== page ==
The study found the beans to possess pitted surface caused by the gastric juices and enzymes of the civets’ digestive tracts. Other methods like gel-electrophoresis in which charged molecules are separated based on their mass were used to identify and isolate proteins—showing that enzymes were penetrating the civet beans. This is important because this penetration and change in structure is what causes the breakdown of proteins, leading to differences in Maillard browning flavor products, ultimately affecting the flavor profiles. This supports the belief of the civet’s digestive process giving this coffee its distinct flavor.7
Opinions on this coffee
It sounds like this coffee might just be delicious. But it seems that opinions are split. Business Insights Global claimed it was “fully worth both the praise and the price.3” The specialty coffee enthusiasts, however, may disagree. Sam Ryo, Co-founder and Head Brewer for Lokal Cold Brew shared his opinion with me about the specialty coffee community’s views on Kopi Luwak. He discussed how Hollywood popularized this bean, but that many within the specialty coffee community describe Kopi Luwak as inferior tasting coffee, that it is thin and lacks acidity, as well as other traits that are found in specialty coffee. Sam is quick to understand why the profile might get a following because many average coffee drinkers ‘shy away from bright, acidic’ profiles, Sam said. Specialty Coffee tasters believe the Kopi Luwak has a phenolic off note (clove like). Sam describes this off note as more ‘band-aid like.’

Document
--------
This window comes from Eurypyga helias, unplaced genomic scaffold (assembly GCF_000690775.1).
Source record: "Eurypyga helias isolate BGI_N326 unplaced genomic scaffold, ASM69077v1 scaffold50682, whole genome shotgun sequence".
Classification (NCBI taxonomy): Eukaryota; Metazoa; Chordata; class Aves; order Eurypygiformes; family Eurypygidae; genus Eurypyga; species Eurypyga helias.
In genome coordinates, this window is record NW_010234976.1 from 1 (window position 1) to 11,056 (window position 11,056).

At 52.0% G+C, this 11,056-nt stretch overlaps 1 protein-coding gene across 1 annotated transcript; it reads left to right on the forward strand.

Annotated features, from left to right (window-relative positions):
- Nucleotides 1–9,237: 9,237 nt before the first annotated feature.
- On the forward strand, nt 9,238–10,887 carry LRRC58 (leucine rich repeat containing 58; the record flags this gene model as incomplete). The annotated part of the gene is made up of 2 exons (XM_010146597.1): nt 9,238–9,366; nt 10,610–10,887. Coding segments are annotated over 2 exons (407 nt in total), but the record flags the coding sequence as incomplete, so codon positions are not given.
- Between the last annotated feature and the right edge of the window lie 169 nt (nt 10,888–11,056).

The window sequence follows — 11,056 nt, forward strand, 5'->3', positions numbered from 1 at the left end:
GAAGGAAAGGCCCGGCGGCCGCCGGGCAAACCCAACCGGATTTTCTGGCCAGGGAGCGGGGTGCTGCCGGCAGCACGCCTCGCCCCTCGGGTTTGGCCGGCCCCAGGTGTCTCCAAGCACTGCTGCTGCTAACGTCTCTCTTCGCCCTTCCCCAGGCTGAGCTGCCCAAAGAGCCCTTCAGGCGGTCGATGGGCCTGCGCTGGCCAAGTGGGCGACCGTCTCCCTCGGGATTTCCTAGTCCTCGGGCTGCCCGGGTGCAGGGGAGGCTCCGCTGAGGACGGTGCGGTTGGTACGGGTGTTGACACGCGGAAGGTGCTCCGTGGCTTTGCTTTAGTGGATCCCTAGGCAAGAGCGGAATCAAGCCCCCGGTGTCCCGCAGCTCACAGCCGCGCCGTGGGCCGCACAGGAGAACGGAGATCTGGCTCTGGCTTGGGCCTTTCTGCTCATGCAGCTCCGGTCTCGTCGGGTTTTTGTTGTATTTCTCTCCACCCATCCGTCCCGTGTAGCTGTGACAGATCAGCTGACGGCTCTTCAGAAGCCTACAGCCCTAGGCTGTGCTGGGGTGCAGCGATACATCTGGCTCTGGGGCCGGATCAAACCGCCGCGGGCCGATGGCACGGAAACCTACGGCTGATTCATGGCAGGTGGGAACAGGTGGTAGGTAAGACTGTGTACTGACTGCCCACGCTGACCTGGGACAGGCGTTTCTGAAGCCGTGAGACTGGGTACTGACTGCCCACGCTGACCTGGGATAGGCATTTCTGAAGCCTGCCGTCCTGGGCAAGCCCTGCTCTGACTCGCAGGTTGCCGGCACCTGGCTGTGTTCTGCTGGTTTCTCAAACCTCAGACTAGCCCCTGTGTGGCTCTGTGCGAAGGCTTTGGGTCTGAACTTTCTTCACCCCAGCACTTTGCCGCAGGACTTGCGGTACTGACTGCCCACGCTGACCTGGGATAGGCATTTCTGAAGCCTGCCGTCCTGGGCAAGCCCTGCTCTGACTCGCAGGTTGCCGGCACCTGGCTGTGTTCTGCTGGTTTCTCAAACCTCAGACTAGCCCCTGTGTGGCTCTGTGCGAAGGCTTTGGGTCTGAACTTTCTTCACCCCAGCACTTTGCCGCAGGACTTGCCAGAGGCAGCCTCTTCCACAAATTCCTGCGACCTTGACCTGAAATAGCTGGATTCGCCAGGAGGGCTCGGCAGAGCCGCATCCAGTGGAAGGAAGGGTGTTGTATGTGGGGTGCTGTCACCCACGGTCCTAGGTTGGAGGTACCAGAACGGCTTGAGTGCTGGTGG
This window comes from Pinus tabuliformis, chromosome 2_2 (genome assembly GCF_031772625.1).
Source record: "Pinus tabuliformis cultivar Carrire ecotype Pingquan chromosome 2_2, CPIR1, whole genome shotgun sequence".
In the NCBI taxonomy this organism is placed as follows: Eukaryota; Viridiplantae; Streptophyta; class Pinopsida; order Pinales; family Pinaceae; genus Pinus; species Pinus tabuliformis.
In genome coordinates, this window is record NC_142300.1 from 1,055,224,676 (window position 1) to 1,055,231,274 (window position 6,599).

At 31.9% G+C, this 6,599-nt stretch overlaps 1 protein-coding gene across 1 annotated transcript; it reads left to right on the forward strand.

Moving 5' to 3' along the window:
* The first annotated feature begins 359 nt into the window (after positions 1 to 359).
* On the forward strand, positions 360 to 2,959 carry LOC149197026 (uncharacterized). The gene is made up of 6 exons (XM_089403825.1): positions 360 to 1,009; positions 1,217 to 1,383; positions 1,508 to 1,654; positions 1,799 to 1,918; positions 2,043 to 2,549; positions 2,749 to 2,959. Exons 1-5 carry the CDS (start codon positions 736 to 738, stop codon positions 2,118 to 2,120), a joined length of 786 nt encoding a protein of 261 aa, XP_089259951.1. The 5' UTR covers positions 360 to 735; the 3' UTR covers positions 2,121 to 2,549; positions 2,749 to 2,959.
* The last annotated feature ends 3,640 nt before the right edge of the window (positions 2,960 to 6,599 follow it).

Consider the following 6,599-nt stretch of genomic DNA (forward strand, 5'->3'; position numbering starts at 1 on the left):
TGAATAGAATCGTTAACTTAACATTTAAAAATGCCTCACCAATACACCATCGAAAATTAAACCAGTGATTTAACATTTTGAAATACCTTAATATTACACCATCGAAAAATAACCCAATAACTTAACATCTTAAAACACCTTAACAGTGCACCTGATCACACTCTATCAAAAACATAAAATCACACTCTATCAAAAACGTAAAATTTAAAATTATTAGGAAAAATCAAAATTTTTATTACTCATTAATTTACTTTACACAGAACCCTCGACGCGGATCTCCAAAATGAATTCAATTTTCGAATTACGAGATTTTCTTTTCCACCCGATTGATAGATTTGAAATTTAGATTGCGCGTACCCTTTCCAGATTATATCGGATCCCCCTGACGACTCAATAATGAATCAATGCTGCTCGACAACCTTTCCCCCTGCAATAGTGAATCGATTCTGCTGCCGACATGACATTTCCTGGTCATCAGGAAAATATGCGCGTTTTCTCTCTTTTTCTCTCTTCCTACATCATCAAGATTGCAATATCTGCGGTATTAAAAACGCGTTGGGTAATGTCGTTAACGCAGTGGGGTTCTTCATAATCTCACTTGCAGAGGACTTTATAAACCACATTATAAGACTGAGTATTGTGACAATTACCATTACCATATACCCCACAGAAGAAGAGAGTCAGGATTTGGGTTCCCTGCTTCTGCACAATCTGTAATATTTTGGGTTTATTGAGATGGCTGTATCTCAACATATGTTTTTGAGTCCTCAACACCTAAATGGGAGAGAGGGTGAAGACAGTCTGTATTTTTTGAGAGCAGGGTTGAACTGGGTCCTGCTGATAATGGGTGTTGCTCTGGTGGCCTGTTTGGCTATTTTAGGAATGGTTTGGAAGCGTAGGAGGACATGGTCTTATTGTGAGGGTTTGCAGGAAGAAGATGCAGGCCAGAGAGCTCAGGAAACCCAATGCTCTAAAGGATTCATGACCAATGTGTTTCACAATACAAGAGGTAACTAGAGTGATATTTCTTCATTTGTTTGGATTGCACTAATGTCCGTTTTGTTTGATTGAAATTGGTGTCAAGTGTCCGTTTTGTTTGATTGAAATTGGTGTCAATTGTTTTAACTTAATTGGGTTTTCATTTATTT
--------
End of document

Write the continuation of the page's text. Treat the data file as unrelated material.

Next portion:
Speciality coffee enthusiasts do have a coffee they think is worth the price: Gesha varieties, so called for its origin being Gesha Village in Ethiopia.10 The bean undergoes a unique fermentation style delivering the complexity of this cup, described as aromatic, fruity and floral.11 The flavor varies, Sam explains, but says varieties may express notes of lemongrass, bergamot and jasmine. This coffee costs no less than $136/pound.11 Some of this coffee was secured by Boston’s George Howell Coffee, and according to specialty coffee connoisseurs, is worth the trip!
In fact, many have become quite passionate about the demotion of Kopi Luwak:
“So have you heard of that umm…cat poop coffee?”12
Kopi Luwak’s fame is more about the novelty of the bean and less about the flavor. Kopi Luwak’s story and process make it premium, but its sensory properties are debatable. Perhaps you will have to try a cup of Kopi yourself to determine if you believe the hype! 13 It’s easy to find some beans online, but it might be harder to ensure they are from wild civets. For an extra challenge, try hunting for the beans yourself!
Just remember to clean them.
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Wallengren, Maja. “Sacred beans: hunting for Kopi Luwak coffee.” Tea & coffee Trade Journal 2016: 46+. Business Insights: Global. Web. 14 Aug. 2018
Marcone, M. F. (2004). Composition and properties of Indonesian palm civet coffee (Kopi Luwak) and Ethiopian civet coffee. Food Research International, 37(9), 901–912. https://doi.org/10.1016/j.foodres.2004.05.008
Jumhawan, Udi, et al. “Selection of discriminant markers for authentication of asian palm civet coffee (kopi luwak): a metabolomics approach.” Journal of agricultural and food chemistry33 (2013): 7994-8001.